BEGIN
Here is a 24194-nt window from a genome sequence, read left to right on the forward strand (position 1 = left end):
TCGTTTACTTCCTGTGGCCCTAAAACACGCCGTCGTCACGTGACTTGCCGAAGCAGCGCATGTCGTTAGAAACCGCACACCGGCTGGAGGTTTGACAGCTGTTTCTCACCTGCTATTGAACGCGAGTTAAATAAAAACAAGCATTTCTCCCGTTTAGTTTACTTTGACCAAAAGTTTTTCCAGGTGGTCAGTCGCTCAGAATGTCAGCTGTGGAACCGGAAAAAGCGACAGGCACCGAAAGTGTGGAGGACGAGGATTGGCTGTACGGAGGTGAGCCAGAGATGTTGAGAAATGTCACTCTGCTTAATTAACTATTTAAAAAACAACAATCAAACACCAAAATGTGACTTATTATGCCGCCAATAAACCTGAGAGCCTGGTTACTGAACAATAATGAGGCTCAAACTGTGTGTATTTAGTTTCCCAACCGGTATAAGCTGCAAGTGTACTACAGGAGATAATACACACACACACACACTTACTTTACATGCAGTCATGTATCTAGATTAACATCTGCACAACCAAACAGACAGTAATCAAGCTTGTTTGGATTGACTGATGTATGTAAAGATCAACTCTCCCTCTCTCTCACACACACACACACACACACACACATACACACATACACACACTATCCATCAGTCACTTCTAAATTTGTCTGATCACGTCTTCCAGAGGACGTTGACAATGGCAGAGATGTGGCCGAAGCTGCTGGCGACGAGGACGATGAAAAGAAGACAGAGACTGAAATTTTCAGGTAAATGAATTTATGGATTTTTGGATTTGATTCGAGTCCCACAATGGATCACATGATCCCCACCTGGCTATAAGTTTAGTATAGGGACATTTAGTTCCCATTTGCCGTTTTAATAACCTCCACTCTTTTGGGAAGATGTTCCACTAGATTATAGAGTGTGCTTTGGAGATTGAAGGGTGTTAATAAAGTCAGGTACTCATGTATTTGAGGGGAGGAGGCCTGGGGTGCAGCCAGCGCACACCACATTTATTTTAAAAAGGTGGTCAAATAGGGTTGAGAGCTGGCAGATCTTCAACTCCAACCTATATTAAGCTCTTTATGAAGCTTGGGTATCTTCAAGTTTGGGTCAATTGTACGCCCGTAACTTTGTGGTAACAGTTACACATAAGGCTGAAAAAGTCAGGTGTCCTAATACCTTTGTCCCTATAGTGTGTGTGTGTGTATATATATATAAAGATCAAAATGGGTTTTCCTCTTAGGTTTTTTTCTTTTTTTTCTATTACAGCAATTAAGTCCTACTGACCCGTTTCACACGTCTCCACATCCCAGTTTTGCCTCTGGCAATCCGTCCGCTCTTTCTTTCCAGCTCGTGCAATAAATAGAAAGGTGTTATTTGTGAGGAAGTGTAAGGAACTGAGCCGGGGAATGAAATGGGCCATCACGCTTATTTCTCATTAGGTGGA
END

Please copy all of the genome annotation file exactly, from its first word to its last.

Here is a 24194-nt window from a genome sequence, read left to right on the forward strand (position 1 = left end):
TCGTTTACTTCCTGTGGCCCTAAAACACGCCGTCGTCACGTGACTTGCCGAAGCAGCGCATGTCGTTAGAAACCGCACACCGGCTGGAGGTTTGACAGCTGTTTCTCACCTGCTATTGAACGCGAGTTAAATAAAAACAAGCATTTCTCCCGTTTAGTTTACTTTGACCAAAAGTTTTTCCAGGTGGTCAGTCGCTCAGAATGTCAGCTGTGGAACCGGAAAAAGCGACAGGCACCGAAAGTGTGGAGGACGAGGATTGGCTGTACGGAGGTGAGCCAGAGATGTTGAGAAATGTCACTCTGCTTAATTAACTATTTAAAAAACAACAATCAAACACCAAAATGTGACTTATTATGCCGCCAATAAACCTGAGAGCCTGGTTACTGAACAATAATGAGGCTCAAACTGTGTGTATTTAGTTTCCCAACCGGTATAAGCTGCAAGTGTACTACAGGAGATAATACACACACACACACACTTACTTTACATGCAGTCATGTATCTAGATTAACATCTGCACAACCAAACAGACAGTAATCAAGCTTGTTTGGATTGACTGATGTATGTAAAGATCAACTCTCCCTCTCTCTCACACACACACACACACACACACACATACACACATACACACACTATCCATCAGTCACTTCTAAATTTGTCTGATCACGTCTTCCAGAGGACGTTGACAATGGCAGAGATGTGGCCGAAGCTGCTGGCGACGAGGACGATGAAAAGAAGACAGAGACTGAAATTTTCAGGTAAATGAATTTATGGATTTTTGGATTTGATTCGAGTCCCACAATGGATCACATGATCCCCACCTGGCTATAAGTTTAGTATAGGGACATTTAGTTCCCATTTGCCGTTTTAATAACCTCCACTCTTTTGGGAAGATGTTCCACTAGATTATAGAGTGTGCTTTGGAGATTGAAGGGTGTTAATAAAGTCAGGTACTCATGTATTTGAGGGGAGGAGGCCTGGGGTGCAGCCAGCGCACACCACATTTATTTTAAAAAGGTGGTCAAATAGGGTTGAGAGCTGGCAGATCTTCAACTCCAACCTATATTAAGCTCTTTATGAAGCTTGGGTATCTTCAAGTTTGGGTCAATTGTACGCCCGTAACTTTGTGGTAACAGTTACACATAAGGCTGAAAAAGTCAGGTGTCCTAATACCTTTGTCCCTATAGTGTGTGTGTGTGTATATATATATAAAGATCAAAATGGGTTTTCCTCTTAGGTTTTTTTCTTTTTTTTCTATTACAGCAATTAAGTCCTACTGACCCGTTTCACACGTCTCCACATCCCAGTTTTGCCTCTGGCAATCCGTCCGCTCTTTCTTTCCAGCTCGTGCAATAAATAGAAAGGTGTTATTTGTGAGGAAGTGTAAGGAACTGAGCCGGGGAATGAAATGGGCCATCACGCTTATTTCTCATTAGGTGGA